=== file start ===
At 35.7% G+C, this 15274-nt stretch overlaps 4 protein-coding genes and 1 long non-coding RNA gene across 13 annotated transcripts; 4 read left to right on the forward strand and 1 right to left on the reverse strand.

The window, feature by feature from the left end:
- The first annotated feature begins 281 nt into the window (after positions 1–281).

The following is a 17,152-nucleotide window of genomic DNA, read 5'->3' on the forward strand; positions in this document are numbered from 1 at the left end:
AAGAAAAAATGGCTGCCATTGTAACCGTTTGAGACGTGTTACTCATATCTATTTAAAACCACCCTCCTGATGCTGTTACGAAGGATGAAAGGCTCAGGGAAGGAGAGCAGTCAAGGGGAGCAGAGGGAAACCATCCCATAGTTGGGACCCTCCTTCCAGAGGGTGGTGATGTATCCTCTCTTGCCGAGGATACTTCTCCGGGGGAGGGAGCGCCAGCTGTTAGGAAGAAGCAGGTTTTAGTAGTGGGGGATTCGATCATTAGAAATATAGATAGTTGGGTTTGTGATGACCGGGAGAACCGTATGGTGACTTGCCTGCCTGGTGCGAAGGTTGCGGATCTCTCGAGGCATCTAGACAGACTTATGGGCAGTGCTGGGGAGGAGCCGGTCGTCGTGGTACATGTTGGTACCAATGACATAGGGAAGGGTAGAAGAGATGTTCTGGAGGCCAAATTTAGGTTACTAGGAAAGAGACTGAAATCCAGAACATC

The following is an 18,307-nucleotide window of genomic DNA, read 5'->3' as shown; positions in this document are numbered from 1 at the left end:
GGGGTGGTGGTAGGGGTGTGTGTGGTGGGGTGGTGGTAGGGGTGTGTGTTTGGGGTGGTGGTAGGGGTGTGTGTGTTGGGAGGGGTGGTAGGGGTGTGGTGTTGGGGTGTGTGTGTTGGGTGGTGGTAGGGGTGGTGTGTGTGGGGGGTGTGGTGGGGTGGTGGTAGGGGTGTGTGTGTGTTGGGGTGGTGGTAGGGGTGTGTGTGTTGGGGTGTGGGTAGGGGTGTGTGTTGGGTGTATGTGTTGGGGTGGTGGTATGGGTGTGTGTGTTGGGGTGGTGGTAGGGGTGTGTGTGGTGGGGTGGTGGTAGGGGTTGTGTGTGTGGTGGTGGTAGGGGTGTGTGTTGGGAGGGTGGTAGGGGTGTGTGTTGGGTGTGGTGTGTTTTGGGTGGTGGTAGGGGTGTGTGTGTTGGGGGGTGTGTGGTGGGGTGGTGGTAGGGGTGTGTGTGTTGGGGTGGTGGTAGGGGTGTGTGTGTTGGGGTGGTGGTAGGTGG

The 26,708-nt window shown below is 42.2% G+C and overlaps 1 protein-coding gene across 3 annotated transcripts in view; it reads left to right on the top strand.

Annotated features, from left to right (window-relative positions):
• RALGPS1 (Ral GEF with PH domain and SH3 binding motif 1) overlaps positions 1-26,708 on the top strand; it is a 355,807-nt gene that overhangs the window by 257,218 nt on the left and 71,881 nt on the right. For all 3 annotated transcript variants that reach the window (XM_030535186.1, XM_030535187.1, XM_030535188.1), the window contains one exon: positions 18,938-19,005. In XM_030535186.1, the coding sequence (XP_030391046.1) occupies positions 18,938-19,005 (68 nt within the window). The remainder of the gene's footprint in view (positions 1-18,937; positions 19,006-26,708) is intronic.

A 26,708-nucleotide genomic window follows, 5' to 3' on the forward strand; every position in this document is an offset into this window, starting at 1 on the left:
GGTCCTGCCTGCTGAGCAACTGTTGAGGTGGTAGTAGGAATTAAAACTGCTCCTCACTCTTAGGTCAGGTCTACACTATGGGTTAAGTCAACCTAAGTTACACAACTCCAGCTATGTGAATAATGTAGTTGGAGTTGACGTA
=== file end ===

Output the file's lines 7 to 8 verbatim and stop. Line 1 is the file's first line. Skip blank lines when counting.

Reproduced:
GGGGTGGTGGTAGGGGTGTGTGTGGTGGGGTGGTGGTAGGGGTGTGTGTTTGGGGTGGTGGTAGGGGTGTGTGTGTTGGGAGGGGTGGTAGGGGTGTGGTGTTGGGGTGTGTGTGTTGGGTGGTGGTAGGGGTGGTGTGTGTGGGGGGTGTGGTGGGGTGGTGGTAGGGGTGTGTGTGTGTTGGGGTGGTGGTAGGGGTGTGTGTGTTGGGGTGTGGGTAGGGGTGTGTGTTGGGTGTATGTGTTGGGGTGGTGGTATGGGTGTGTGTGTTGGGGTGGTGGTAGGGGTGTGTGTGGTGGGGTGGTGGTAGGGGTTGTGTGTGTGGTGGTGGTAGGGGTGTGTGTTGGGAGGGTGGTAGGGGTGTGTGTTGGGTGTGGTGTGTTTTGGGTGGTGGTAGGGGTGTGTGTGTTGGGGGGTGTGTGGTGGGGTGGTGGTAGGGGTGTGTGTGTTGGGGTGGTGGTAGGGGTGTGTGTGTTGGGGTGGTGGTAGGTGG

The 26,708-nt window shown below is 42.2% G+C and overlaps 1 protein-coding gene across 3 annotated transcripts in view; it reads left to right on the top strand.